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Are younger Catholic priests growing more conservative?

Are younger Catholic priests growing more conservative?

Father Alessandro da Luz elevates the chalice as he celebrates a traditional Latin Mass Aug. 11, 2020, at Our Holy Redeemer Church in Freeport, N.Y. (CNS photo/Gregory A. Shemitz)

In the wake of the deaths of Pope Benedict XVI and Australian Cardinal George Pell, media outlets — both Catholic and secular — have featured significant commentary about the political and theological divisions in the Catholic Church. One month ago, those themes were taken up in the Wall Street Journal. “American Catholic priests are becoming more conservative, even as their flocks are becoming more liberal,” wrote Francis Rocca on Dec. 18.

To further investigate the claims of the article, Our Sunday Visitor consulted Stephen White, director of the Catholic Project at The Catholic University of America on the question. Under White’s direction, the Catholic Project released the initial findings of the largest survey of Catholic priests in 50 years this fall.

A rise in conservatism

Our Sunday Visitor: An article appeared last month in the Wall Street Journal, which is alleging or is arguing from data produced by the Austin Institute that Catholic priests are becoming more conservative. Does that square with your experience?

Stephen White: It does; there’s a lot of anecdotal evidence that suggests this. The Austin Institute data suggest this and our data suggest something similar. From our data, it seems that the younger a priest is, the more likely he is to be conservative. Our survey asked priests about whether they saw themselves, on a scale from “very conservative” to “very progressive,” both theologically and politically, and our data suggest that the younger a priest is, the more likely he is to be theologically and politically conservative.

Our Sunday Visitor: But what does “conservative” mean? Does this mean younger priests identify as politically conservative, theologically conservative or both?

Stephen White: Yes, we asked both questions, and younger priests are both more politically conservative and more theologically conservative. What is interesting from our study, however, is that we also asked bishops whether they saw these differences among their priests as a problem. Of the bishops that we asked, 48% said they saw the political differences among priests as either something of a problem or a significant problem. And 46% said the same about theological differences. So the bishops are aware of the differences. Some of them see it as an issue, but we didn’t have a lot of follow up questions on that. So it is a real thing, and it is something that bishops are aware of and that they’re keeping their eye on.

What does ‘conservative’ mean?

Our Sunday Visitor: Do you get the sense that the American hierarchy has grown more conservative, that the American bishops are more conservative than they once were as a body? In other words, if America’s priests are growing more conservative, do you think America’s bishops are growing more conservative?

Stephen White: I think that’s probably true. One of the things that’s worth paying attention to is what we mean by conservative and what we mean by progressive. And we can get into that a little bit more, because what a priest or a bishop means when he says that about himself might not be what the Wall Street Journal means when it repeats something that was in a different survey. So there’s some qualification there that I think paints a bit more complex and nuanced a picture than just “priests are getting more conservative.”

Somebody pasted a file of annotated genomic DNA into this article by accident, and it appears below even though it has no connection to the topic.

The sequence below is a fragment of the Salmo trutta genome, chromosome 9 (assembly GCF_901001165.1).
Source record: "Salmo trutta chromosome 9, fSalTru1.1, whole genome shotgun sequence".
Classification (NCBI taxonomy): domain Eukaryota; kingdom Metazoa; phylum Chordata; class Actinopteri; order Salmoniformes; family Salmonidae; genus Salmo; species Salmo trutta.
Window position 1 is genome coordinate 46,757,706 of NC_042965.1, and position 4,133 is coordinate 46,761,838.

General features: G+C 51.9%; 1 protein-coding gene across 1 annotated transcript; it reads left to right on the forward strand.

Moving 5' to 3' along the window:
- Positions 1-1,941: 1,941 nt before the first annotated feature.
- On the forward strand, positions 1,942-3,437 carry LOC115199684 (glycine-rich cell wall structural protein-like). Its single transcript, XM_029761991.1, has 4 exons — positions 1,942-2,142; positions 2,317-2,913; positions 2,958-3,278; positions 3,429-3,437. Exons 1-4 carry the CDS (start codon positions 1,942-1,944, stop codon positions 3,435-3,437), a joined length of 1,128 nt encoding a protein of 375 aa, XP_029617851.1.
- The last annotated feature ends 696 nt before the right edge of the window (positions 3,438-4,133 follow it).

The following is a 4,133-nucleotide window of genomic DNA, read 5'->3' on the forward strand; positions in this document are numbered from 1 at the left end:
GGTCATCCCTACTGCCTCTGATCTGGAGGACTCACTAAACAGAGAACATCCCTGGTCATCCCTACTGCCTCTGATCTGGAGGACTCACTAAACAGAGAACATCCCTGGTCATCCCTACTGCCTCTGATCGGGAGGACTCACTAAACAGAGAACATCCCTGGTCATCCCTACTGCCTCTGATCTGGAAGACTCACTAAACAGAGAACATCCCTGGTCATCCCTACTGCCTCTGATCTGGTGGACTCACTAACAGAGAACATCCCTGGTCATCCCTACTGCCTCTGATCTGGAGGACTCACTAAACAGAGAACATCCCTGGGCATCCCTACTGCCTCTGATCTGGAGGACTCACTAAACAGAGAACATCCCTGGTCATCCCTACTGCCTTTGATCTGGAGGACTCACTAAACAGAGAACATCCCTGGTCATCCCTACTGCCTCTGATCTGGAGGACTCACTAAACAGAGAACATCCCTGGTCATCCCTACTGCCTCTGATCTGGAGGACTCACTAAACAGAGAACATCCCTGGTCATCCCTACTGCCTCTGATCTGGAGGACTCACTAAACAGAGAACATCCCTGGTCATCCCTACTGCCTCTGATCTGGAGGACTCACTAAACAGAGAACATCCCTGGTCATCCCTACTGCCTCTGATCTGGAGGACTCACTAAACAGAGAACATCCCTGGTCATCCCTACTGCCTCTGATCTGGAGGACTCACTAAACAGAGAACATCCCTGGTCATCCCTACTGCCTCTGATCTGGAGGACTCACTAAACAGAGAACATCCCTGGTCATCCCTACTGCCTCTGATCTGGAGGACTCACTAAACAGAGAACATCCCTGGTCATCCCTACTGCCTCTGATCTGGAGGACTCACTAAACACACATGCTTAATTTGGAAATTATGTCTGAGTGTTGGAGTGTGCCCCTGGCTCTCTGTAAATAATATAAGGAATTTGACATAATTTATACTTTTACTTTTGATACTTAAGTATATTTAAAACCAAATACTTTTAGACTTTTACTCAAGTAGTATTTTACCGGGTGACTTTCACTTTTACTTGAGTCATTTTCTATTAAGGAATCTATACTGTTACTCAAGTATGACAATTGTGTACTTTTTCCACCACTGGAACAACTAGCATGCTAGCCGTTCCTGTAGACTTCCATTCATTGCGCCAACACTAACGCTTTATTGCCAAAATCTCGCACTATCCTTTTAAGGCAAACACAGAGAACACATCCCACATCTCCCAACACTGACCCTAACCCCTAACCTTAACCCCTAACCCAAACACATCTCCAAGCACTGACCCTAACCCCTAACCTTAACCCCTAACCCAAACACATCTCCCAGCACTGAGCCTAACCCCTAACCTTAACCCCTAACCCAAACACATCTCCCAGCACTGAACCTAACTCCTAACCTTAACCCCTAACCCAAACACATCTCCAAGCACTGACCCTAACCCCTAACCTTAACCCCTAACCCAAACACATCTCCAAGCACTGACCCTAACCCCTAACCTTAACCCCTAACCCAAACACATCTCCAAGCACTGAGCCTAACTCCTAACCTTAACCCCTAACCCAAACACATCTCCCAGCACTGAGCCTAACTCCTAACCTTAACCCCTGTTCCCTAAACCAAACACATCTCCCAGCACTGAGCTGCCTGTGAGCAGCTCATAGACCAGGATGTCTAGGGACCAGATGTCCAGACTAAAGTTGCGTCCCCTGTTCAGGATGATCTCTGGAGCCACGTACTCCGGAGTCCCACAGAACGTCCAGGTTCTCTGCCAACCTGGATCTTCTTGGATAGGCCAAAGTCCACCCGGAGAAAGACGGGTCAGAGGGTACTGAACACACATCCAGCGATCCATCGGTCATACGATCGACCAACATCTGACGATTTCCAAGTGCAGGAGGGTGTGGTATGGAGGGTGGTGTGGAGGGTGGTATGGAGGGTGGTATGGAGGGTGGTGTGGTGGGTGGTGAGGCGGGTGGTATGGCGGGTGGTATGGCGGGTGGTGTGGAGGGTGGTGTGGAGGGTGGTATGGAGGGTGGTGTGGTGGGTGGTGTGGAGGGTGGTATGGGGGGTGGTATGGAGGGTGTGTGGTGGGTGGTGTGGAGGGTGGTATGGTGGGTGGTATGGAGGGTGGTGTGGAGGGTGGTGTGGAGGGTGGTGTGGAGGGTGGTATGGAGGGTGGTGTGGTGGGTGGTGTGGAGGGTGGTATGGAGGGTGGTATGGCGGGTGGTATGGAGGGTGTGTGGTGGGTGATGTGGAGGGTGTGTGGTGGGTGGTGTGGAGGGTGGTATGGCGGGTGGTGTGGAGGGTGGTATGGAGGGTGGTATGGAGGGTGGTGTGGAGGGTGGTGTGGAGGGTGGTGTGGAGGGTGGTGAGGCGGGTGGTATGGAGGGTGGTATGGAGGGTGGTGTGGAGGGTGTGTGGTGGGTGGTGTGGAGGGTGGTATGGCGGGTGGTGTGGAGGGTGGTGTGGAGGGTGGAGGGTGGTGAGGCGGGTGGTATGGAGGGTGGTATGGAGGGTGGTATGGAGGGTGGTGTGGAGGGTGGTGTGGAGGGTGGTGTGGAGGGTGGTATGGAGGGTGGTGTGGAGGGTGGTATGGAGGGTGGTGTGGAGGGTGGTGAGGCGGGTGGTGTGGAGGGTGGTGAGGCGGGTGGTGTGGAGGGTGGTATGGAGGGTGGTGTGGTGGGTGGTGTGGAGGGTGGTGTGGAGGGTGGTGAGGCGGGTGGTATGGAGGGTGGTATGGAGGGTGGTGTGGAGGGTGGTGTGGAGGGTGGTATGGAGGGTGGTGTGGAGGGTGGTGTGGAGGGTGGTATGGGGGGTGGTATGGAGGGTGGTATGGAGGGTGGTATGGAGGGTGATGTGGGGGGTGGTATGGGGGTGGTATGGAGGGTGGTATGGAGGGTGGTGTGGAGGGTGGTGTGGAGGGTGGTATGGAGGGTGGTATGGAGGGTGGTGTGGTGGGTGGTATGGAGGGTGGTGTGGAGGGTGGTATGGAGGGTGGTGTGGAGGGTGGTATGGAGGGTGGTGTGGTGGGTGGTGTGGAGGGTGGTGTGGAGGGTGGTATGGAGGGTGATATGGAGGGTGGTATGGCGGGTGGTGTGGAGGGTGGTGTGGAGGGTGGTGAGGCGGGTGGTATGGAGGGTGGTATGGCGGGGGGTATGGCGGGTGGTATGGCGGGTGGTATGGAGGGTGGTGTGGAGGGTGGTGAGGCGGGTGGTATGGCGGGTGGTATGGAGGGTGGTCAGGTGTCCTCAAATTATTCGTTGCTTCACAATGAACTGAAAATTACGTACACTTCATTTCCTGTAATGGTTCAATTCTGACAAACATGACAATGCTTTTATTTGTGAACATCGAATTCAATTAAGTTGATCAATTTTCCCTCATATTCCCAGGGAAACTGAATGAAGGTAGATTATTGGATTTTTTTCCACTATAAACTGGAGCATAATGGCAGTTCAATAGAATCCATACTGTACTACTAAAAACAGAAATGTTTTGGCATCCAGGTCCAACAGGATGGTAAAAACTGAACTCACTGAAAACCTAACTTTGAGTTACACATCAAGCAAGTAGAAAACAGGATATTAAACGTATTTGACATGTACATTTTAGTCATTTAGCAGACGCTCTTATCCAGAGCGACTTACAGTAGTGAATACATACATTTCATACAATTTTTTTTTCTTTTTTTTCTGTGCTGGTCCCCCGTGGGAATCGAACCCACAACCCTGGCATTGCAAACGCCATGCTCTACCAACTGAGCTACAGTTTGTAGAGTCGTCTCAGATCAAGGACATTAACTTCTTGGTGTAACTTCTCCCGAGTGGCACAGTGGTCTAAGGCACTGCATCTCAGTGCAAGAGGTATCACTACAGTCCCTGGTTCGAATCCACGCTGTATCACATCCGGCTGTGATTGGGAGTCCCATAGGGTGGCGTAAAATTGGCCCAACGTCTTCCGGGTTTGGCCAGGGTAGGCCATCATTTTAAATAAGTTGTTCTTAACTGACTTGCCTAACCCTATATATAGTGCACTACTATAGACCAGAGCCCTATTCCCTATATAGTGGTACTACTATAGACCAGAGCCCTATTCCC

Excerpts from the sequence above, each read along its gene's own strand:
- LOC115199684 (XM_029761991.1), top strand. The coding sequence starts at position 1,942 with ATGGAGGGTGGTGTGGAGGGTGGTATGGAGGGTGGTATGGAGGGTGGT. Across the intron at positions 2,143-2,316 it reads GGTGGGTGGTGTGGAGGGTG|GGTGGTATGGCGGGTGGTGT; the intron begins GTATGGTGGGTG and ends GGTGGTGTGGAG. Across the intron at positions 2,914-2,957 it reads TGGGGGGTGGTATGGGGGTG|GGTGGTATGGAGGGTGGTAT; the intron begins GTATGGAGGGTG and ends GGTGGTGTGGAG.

Our Sunday Visitor: Well then, let’s go ahead and talk about that, because I think that is interesting. So in your survey, how did you use those terms in a way that would be different from how the Wall Street Journal has used them?

Stephen White: We asked priests to rank themselves on a five-point scale, you know, one end is “very progressive” and the other is “very conservative.” And as I said earlier, the youngest cohort of priests gave the most conservative answer, both in terms of politics and in terms of theology. So that corresponds to the Austin Institute’s report featured in the Wall Street Journal, which was actually from a year ago. Our data has a bigger sample, and it’s a little bit newer, but it shows a similar trend. That trend seems to be real.

It’s also interesting to note that the youngest cohorts of priests in the United States also happened to be the most racially diverse. Consider, for example, the oldest cohort of priests in the United States — those who are 75 and older in our survey — 95% of them were white. And that’s not a small cohort; that’s about 17% of the priests who responded to our survey. By comparison, the youngest cohort — 40 and under — was about 22% of the priests. They’re roughly comparable in size, these two cohorts. And while 95% of the oldest cohort was white, that drops to about 63% among the youngest cohort. That cuts across some of the narratives you might expect. So younger priests do tend to be more conservative politically and theologically, but they also tend to be more racially diverse.

Relationship with the pope

Our Sunday Visitor: And what about the relationship between these younger, conservative priests and Pope Francis?

Stephen White: The Wall Street Journal picks up a question from the Austin Institute study about whether priests “approve” of the job that Pope Francis is doing. The Austin Institute report points out that it’s a bit of an odd question to ask priests if they approve of the successor of St. Peter. We didn’t ask that question, but we did ask priests how much they value accountability to God, to the pope, to their bishops, to the laity and so forth. We did ask, how much do you value accountability to Pope Francis?